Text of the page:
Oxford Professor likens the fight against coronavirus to chess: It’s hard to predict which way it will change

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Oxford Professor likens the fight against coronavirus to chess Its hard to predict which way it will change

Oliver Pybus, Professor at the University of Oxford in the UK, likened the mutations of the coronavirus and the struggle of humanity to a chess competition, noting that it is impossible to predict which way the virus will change.

Coronavirus (Covid-19), which affects the world, continues to take effect at full speed. Oliver Pybus, a Professor at the University of Oxford in the UK, likened the struggle of humanity with coronavirus mutations to a chess competition. Pybus said it is impossible to know which way Covid-19, a competitor in this chess game, will move. This can cause the same mutations to appear many times.”

It is known that covid-19 mutates and changes many times since its emergence. But some mutations have led to an increase in alarming explanations. The virus, by its very nature, mutates to survive in the human body. The P1 variant and the E484K variant, known worldwide as the South African variant, which originated especially in Brazil, are of concern to scientists. Although many people with these variants have been detected, the effects of these variants have not yet been detected. But scientists agree that these two variants in particular are dangerous.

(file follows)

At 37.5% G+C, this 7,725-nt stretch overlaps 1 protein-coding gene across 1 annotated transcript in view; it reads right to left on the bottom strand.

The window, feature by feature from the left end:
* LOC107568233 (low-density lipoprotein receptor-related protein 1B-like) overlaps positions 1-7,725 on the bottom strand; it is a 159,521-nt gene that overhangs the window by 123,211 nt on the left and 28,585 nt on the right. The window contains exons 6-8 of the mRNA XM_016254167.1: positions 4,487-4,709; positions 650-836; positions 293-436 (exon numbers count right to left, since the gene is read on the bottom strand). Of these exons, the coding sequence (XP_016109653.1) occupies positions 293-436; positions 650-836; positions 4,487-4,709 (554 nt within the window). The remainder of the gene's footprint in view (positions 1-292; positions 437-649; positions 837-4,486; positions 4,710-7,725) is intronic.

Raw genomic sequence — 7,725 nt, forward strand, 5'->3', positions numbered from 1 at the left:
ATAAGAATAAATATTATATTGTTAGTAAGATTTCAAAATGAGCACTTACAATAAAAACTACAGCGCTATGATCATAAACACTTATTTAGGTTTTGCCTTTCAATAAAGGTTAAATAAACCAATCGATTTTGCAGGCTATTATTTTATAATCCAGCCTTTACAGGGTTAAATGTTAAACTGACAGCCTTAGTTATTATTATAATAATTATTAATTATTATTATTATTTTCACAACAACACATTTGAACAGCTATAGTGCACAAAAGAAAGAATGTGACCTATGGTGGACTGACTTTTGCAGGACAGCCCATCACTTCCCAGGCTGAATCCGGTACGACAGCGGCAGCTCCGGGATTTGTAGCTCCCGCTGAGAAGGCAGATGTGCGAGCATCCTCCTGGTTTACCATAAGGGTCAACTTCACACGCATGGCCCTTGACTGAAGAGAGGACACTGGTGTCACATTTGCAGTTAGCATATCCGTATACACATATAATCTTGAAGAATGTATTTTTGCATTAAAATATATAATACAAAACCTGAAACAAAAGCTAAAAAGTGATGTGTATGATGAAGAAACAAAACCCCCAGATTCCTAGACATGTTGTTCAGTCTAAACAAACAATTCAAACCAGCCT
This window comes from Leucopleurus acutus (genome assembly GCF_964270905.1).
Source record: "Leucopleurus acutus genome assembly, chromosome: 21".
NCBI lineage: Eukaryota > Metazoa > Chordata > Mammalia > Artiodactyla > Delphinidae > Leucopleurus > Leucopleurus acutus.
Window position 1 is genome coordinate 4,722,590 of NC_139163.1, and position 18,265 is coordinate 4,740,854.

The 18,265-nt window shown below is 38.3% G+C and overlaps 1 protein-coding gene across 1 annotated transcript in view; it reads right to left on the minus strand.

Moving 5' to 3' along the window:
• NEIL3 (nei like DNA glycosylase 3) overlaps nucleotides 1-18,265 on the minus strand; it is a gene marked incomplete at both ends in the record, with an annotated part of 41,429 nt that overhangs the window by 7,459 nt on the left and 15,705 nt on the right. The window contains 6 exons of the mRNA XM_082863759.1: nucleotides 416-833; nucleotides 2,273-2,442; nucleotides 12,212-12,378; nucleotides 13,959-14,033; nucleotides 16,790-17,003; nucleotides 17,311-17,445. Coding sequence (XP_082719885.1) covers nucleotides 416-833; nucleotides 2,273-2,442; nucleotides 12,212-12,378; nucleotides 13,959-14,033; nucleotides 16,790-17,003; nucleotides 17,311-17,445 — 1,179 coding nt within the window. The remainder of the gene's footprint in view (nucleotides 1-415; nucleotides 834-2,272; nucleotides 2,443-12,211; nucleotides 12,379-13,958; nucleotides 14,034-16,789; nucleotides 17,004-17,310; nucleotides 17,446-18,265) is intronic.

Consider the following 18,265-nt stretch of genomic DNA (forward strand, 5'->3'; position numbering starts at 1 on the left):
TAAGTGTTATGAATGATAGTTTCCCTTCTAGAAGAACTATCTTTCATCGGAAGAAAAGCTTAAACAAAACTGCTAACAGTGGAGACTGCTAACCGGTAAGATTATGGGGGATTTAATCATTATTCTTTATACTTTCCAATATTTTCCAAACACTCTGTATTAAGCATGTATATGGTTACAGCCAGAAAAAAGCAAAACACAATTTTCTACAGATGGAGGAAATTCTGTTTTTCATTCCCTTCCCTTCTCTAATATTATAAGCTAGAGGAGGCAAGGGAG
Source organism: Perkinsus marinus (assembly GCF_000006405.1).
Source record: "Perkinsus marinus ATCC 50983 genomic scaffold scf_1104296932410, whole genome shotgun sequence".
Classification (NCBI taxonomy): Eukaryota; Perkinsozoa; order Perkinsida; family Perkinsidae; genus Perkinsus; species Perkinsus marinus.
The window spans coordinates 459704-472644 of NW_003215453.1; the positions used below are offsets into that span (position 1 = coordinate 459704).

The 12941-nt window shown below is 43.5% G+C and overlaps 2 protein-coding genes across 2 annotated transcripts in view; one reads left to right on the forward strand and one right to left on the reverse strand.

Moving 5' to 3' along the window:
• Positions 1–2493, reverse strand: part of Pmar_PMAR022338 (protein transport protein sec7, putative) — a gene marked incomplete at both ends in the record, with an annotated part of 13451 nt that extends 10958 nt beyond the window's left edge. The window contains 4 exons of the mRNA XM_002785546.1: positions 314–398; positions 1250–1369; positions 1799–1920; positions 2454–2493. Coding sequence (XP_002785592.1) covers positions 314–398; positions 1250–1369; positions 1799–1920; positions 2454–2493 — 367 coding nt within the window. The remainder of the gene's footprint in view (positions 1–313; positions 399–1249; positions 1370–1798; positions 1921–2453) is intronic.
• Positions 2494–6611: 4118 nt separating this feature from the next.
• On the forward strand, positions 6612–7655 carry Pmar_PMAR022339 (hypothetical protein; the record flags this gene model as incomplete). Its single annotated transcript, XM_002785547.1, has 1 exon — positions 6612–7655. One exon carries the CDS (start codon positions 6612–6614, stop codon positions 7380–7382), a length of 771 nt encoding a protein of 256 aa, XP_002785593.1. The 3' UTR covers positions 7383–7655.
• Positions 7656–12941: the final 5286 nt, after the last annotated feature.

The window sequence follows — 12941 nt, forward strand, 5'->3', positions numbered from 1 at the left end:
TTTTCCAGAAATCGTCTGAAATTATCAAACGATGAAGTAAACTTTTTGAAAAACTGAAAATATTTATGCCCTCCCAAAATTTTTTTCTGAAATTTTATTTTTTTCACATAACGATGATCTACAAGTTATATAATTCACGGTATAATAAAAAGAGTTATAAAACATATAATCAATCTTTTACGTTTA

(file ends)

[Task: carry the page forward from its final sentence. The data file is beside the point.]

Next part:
In the South American country of Brazil and the South Asian country of India, the increase in cases and casualties due to variants has reached critical levels. Thousands of people die every day in Brazil as India continues to see the highest daily cases. According to the latest data, 260,778 cases were detected in India in 24 hours, while 1,495 people died. In Brazil, where the P1 variant was effective, the number of cases was 65,792 in 24 hours, but the death toll was 2,865. Scientists in both countries say the new wave is having an impact on young people, children, and babies. Data shared by hospitals in Brazil said in March that more than half of all patients in intensive care units were 40 years old or younger. Meanwhile, 1,300 babies have died from the virus in the country.

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Scientists say that despite the mutations and the variants associated with them, there is light at the end of the tunnel. Increasing vaccination practices around the world and new treatments in clinics could create different options in the fight against the virus. One of the main points in the fight against the virus is that the vaccines that can be updated can be effective against multiple variants and can be developed accordingly. Experts say that when the number of cases worldwide declines, the tightness of the emergence of variants will also decrease.

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